And comes the bit I have been waiting for: Jools talking to The Specials. Frankly the interview is a mess and Hall is not part of it. What the hell? The band claim that they are kicking off their reunion at the BBC which was the last place they performed as a band (Ghost Town on TOTP back in the day…). Jools shows some archive footage, as he often does, of the band in their prime on the Whistle Test. Hall, who was never the most committed of performers, at least had an aggressive charm back then - a youthful exuberance. That is now replaced with nonchalance and bitterness. Jools at last asks the question: where is Dammers? The band asked him to join, he refused, let’s not talk about it. Then Jools revealed that JD phoned him and asked if the band would be on and asked if JH would not introduce the band as ’The Specials’. Love, apparently, is the answer to all these things. Then they joke about the recession. Sour tastes all round.

Moving on…Jools introduces a new talent: Karima Francis. WOW, what a voice. The song she performs jumps around all over the place, all pinned together with delicate classical guitar, but her voice remains a source of interest. This is quickly followed by Heads Will Roll by Yeah Yeah Yeahs, another new song that doesn’t quite get moving, doing nothing new or interesting musically. Maybe the band are not enjoying the forced live situation as much as one of their own shows. It all ends in embarrassment and even Karen doesn’t believe what she is doing.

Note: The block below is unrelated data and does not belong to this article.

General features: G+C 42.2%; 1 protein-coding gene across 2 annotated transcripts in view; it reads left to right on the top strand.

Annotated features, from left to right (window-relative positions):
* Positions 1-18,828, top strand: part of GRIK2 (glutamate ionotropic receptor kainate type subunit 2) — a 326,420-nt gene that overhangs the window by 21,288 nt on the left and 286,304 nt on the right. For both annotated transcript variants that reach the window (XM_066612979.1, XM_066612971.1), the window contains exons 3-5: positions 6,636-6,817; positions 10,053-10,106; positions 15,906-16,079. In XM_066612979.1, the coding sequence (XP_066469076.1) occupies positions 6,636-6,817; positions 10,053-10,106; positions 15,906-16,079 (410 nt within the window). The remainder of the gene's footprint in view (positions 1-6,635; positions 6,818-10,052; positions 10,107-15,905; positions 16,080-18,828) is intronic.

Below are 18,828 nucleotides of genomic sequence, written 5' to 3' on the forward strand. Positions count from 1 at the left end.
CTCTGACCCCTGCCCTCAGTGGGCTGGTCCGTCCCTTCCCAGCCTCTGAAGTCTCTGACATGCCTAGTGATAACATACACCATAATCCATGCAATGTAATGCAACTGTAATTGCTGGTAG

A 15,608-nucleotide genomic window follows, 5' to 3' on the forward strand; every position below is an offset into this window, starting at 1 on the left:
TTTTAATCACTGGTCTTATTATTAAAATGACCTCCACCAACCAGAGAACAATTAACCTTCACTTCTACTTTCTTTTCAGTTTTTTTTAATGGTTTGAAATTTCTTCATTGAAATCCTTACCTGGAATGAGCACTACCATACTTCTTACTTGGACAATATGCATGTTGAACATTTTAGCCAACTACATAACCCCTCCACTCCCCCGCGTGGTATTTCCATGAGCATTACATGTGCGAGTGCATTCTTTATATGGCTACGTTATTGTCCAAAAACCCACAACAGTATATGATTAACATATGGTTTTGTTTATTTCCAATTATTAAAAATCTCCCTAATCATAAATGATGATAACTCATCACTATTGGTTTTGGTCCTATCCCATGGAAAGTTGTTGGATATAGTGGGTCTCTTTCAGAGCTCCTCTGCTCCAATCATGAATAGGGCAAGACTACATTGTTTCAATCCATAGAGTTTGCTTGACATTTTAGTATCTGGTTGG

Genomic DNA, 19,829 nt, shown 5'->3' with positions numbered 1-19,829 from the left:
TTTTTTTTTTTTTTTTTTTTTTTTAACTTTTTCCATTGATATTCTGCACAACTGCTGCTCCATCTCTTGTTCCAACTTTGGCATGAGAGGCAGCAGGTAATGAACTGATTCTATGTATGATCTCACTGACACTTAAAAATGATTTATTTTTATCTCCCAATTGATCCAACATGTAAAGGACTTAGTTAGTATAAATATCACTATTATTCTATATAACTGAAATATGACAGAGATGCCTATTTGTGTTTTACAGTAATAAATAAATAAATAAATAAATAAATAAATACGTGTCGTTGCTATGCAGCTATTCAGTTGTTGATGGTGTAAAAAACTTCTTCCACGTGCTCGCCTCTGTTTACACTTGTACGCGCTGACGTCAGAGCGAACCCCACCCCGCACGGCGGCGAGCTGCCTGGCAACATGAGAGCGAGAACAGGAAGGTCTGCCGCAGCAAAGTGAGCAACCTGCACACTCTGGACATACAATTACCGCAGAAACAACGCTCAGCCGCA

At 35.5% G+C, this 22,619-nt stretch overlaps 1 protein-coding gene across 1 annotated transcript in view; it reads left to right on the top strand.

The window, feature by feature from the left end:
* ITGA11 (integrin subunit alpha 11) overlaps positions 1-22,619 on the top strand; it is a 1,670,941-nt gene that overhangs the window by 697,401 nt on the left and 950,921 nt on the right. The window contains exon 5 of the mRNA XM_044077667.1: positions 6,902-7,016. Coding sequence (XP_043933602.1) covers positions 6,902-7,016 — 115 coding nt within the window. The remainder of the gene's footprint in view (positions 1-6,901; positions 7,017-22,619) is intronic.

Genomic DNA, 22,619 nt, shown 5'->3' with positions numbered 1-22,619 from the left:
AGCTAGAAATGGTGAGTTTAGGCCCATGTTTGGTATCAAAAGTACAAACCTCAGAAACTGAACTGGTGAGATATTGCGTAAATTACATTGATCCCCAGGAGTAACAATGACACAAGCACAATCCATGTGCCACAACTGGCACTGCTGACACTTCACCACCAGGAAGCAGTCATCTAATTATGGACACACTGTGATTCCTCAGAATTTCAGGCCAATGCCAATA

Jools breaks things up with a quick chat with Alex from Franz Ferdinand about the band’s name - not very original but more interesting than the music. Then another treat from Carole King with (You Make Me Feel Like ) A Natural Woman. She does her best to get the audience, and other artists, involved… and it almost works. She has single-handedly transformed one of the worst Laters into a few moments of joy. Raissa Khan-Panni and The Mummers have helped and another outing of March Of The Dawn proves that it is a grower.

And then back to Franz Ferdinand with Turn It On. Much better than the two ‘singles’. Alex is possessed by the ghost of Elvis and it all has dark energy, like a forgotten Jesus And Mary Chain b-side. Another one to download for the iPod. With 5 minutes of the show remaining, the new series finally gets moving…

Then The Specials close things with the vile Little Bitch, a Dammers song. Not sure what the point of that choice was - but I hope for everyone’s sake that it was a cry for help and not to thrust the knife in some more.

So not a great show (or the start of the series). I failed to be engaged yet again by good bands with new songs. Carole King saves the day, The Mummers were interesting, as was Karima Francis. Shame that one of the best British bands of a generation The Specials decided to wash their dirty laundry in public and look so pissed off about. One lesson here: If you aren’t going to do something right, don’t do it at all. It will only end in tears.
-- CS